Since I doubt you consider yourself pro-life; and assume you are in favor of generally unrestricted abortions – we do not even have a common moral viewpoint on which we can discuss moral consistancy (mine or yours). So, present your views and defend them – do not probe my moral consistancy.
    This is a nice formula for moral relativism on your part. If I don’t agree with your ‘moral framework’ then you are automatically immune from any inconsistency. YOu asked for my argument so here it is:
    It is illogical to assert that stem cell research on embryos that would have otherwise been destryed is immoral yet destroying embryos for a non-life saving, optional, medical procedure is ok.
    If you assume an embryo is equal to a human beign (an unsettled question) you can still mount an argument for legal abortion (which I’ve presented on other comment threads). If pro-lifers are to be taken seriously then they should respond to valid criticisms and questions…even if they are coming from non-pro-lifers.

  • JCHFleetguy

    I honestly dont know where I stand on IVF. I truly believe scientific skill and understanding is a gift from God – something good which can be corrupted to evil.
    Where in the process is that line? I am actually ok with artificial insemination and fertilization. The process is called into question by the unimplanted, fertilized embryos – but as our friend Boonton points out 70% of those die in God’s plan.
    Those two things struggle in me: God is a rational God; and created a rational universe. He incited us with a curiosity to examine and understand his creation. He ordered us to command, use and protect it.
    And he ordered us to do that in wisdom and righteousness. IVF sits very close to my good science/evil corruption line.

  • JCHFleetguy

    Boonton:
    I can deal with your opinions. As SC points out it raises questions for me to ponder.
    But morals …. We have to share some common belief structure to even have a conversation.
    Do you believe in a creative, personal God? For me yes
    Do you believe your actions today have eternal consequences – even those actions which do not harm anyone but yourself? Yes
    Do you believe your body is yours to do with as you wish? No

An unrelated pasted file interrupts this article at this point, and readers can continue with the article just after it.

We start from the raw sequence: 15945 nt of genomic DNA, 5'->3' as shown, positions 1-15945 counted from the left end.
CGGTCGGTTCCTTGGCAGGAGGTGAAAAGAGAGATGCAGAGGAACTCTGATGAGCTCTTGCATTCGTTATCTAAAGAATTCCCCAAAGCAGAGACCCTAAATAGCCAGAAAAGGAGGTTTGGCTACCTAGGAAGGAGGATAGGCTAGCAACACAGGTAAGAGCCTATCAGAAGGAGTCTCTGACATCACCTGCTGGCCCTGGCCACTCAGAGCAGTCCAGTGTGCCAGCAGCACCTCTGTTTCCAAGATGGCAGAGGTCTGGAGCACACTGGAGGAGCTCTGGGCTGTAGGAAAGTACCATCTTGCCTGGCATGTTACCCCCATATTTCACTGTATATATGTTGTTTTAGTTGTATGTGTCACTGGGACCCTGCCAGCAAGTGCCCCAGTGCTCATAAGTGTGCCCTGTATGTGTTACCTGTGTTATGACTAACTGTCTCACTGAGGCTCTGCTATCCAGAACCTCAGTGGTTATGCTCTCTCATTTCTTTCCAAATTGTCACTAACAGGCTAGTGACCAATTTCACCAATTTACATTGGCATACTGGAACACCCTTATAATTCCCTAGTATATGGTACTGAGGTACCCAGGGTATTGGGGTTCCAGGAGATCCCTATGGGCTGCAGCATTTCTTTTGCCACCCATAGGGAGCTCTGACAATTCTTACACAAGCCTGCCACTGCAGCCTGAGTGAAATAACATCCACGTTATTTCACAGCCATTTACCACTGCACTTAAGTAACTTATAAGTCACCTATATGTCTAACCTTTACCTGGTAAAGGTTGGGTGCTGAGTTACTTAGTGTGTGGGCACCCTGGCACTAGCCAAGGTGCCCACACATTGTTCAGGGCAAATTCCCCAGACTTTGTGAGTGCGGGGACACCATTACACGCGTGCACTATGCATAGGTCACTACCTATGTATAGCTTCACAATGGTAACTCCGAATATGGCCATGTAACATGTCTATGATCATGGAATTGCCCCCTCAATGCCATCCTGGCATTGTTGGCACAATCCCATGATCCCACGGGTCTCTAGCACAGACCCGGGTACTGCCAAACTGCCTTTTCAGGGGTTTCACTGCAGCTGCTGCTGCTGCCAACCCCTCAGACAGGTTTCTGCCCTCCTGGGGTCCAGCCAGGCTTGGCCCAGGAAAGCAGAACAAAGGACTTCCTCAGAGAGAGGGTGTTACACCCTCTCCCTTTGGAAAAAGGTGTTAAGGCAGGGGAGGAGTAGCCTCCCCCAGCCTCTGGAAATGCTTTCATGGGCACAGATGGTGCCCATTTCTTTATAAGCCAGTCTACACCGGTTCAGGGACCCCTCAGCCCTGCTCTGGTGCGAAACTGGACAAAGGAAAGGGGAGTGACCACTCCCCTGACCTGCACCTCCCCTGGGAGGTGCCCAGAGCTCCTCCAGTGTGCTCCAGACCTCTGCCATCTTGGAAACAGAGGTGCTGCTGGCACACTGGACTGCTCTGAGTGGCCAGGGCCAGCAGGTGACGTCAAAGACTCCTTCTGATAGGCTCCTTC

Do you believe it is right to fail to mention to those around you that their actions may have negative eternal consequences? No
    Again, I love political debate with those who I do not agree with – because we must find solutions that work as well as possible for everyone. Bring on your opinions – but do not tell me how to process my political priorities.

  • http://TheEverwiseBoonton.blogspot.com Boonton

    Where in the process is that line? I am actually ok with artificial insemination and fertilization. The process is called into question by the unimplanted, fertilized embryos – but as our friend Boonton points out 70% of those die in God’s plan.
    Those two things struggle in me: God is a rational God; and created a rational universe. He incited us with a curiosity to examine and understand his creation. He ordered us to command, use and protect it.

    Or is it God’s plan? Until insulin was developed diabetics also died quickly and painfully yet we do not believe the development was thwarting God’s plans. A research effort to prevent spontaneous abortion would most likely consume great resources, result in many more children with birth defects and serious illnesses but is something that can be done. Are we obligated to do it despite these costs in order to give at least some of that 70% a better shot? Or can we state, like Mr. Ed has hinted, that at least a chunk of that 70% isn’t really human life but life that failed to develop into a human.